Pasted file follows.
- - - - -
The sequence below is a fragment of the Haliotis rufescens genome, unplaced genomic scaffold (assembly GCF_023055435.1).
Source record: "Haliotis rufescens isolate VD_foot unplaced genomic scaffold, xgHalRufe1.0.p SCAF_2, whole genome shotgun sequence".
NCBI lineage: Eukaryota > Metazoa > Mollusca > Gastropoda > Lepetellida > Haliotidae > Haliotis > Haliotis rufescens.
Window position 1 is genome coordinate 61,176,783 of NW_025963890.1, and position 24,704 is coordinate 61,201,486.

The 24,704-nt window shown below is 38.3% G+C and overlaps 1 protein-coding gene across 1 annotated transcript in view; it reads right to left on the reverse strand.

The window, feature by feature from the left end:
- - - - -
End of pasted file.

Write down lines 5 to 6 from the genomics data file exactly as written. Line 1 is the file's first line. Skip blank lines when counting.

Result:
The 24,704-nt window shown below is 38.3% G+C and overlaps 1 protein-coding gene across 1 annotated transcript in view; it reads right to left on the reverse strand.

The window, feature by feature from the left end: